Cleome, also called spider flower, is a tall dramatic annual perfect for backgrounds and borders. The spidery blossoms bloom prolifically in white, pink, rose, or purple from early summer until frost. Cleome thrives in hot, sunny spots with average soil. The sticky foliage and pungent scent deters rabbits from munching on these statement making flowers. Cleome readily self-seeds, providing plenty of seedlings for transplantation. Utilize cleome's vertical form and rabbit resistance to create stunning displays.

Globe Thistle

Globe thistle is a clump forming perennial flower with vivid blue flowering globes loved by pollinators. The prickly foliage and spiny flower bracts make globe thistle unappealing to rabbits. Give globe thistle full sun and lean, well-drained soil. Once established, it is quite drought tolerant. Use globe thistle towards the back of borders or in wildlife gardens. The unique, eye-catching blooms last throughout the summer. Allow globe thistle to flourish, untouched by hungry rabbits.


Catnip is a mint family herb with an intoxicating scent that drives rabbits away. The grayish foliage releases the aromatic oil nepetalactone when touched. While this attracts domestic cats, rabbits hop away uninterested. Catnip spreads readily, working nicely as a groundcover or planted en masse. Give catnip sun or partial shade with average soil that drains well. Harvest leaves before flowers bloom to use fresh or dry. Let catnip become an effective rabbit repellent in your garden.


For vegetable gardens plagued by hungry rabbits, planting hot or bell peppers will send rabbits running. Rabbits strongly dislike all members of the capsicum pepper family. The hotter varieties contain an irritating compound called capsaicin that repels rabbits. Even sweet bell peppers are left alone due to their pungent smell and taste. Choose hot or sweet peppers in various colors for visual interest. Site them in full sun with fertile soil and consistent moisture for best production. Let peppers protect other veggies from ravenous rabbits.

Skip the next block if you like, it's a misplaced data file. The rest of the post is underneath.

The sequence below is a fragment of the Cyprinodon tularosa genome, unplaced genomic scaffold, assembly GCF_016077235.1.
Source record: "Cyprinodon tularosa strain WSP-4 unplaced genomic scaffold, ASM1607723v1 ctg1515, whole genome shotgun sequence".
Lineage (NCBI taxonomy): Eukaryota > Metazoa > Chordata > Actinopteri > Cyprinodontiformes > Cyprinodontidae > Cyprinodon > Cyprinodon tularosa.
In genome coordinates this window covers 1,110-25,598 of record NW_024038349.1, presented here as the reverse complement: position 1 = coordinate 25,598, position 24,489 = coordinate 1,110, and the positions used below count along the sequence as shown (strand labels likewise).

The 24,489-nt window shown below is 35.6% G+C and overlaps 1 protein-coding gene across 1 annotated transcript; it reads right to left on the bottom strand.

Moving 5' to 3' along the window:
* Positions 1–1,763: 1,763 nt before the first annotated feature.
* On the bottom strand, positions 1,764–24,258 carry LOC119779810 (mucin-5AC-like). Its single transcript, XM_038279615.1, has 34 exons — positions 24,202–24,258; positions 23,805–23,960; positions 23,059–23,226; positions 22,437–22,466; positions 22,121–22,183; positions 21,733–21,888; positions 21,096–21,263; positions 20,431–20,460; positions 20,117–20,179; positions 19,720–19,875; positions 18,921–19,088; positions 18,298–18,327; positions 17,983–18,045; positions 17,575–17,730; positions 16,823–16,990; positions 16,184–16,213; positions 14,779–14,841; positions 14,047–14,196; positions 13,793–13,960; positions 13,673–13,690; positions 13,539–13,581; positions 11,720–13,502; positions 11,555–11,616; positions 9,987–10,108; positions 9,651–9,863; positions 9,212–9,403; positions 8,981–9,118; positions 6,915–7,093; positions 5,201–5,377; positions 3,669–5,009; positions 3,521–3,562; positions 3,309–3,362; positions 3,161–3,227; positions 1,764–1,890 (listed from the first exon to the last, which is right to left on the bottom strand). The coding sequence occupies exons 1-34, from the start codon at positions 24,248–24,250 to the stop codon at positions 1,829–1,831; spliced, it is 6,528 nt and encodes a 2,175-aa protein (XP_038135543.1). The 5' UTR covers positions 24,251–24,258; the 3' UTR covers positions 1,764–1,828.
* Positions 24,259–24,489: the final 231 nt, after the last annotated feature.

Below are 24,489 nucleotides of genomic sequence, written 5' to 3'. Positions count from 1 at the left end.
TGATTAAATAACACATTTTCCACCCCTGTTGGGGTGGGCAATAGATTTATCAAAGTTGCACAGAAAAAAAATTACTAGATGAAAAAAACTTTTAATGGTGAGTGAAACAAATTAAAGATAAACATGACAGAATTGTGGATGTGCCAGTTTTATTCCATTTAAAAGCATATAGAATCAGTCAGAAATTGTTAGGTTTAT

Wormwood is an herb that produces an extremely bitter essential oil called absinthin that drives away rabbits. A perennial member of the daisy family, wormwood has silver-green foliage and tiny yellow blooms. Site wormwood in full sun and average, well-drained soil. Once established, it is quite drought tolerant. The leaves and branches can repel moths, ants, and fleas too. Use fresh or dried wormwood as an organic rabbit deterrent in the garden.


Geraniums are popular annual or perennial flowering plants that rabbits avoid. Zonal and ivy geraniums have scented foliage and showy flower heads in many colors that bloom spring through fall. Give geraniums full sun and moist, well-draining soil. Long blooming geraniums work nicely in beds, borders, containers, and hanging baskets. Let them flourish freely outside rabbit reach. Avoid pelargoniums, however, as they are in the same plant family but lack repellent oils. Stick with true geraniums to keep rabbits away.

Potato Plant

Along with peppers, planting potatoes alongside or around vegetables helps deter hungry rabbits. Rabbits dislike the rich, earthy smell the potato plant emits when its leaves are handled. Choose early season potato varieties to plant as companions. They mature before needing much space. Site potatoes in fertile soil in full sun. Hill soil over the tubers as they grow. Harvesting some young potatoes leaves leafy greens still growing to repel rabbits. Let potatoes protect other vegetables from rabbits.


With papery blossoms that hold their vibrant colors when dried, strawflowers are a pretty addition to summer gardens and dried arrangements. The course texture and unique scent cause rabbits to steer clear of munching on strawflowers. Blooms in shades of red, pink, orange, yellow, or white appear spring through fall. Give strawflowers full sun and well-drained soil. Use them in borders, beds, pots, and cut flower bouquets. Strawflowers remain unwelcoming to rabbits even when dried.

Shirley Poppy

Shirley poppies are annual flowering plants with tissue paper thin blooms in various colors like white, pink, red, purple, and bi-color. The crumpled blooms and hairy foliage contain mild toxins that make them unpalatable to rabbits. Shirley poppies thrive in cool weather with full sun exposure and average soil. Scatter seeds directly in fall or early spring where they are to bloom. Deadheading spent flowers encourages more blooms. Use Shirley poppies in informal cottage gardens safe from rabbits.

Crown of Thorns

For year-round color indoors or out, the crown of thorns plant is the perfect rugged choice that rabbits avoid. Crown of thorns is a succulent shrub with sharp thorns and coral colored flowers blooming off and on for most of the year. Provide crown of thorns bright light and allow the soil to dry between waterings. Use them in pots to decorate patios and yards where rabbits roam. The tough foliage and thorns keep rabbits away from this resilient plant.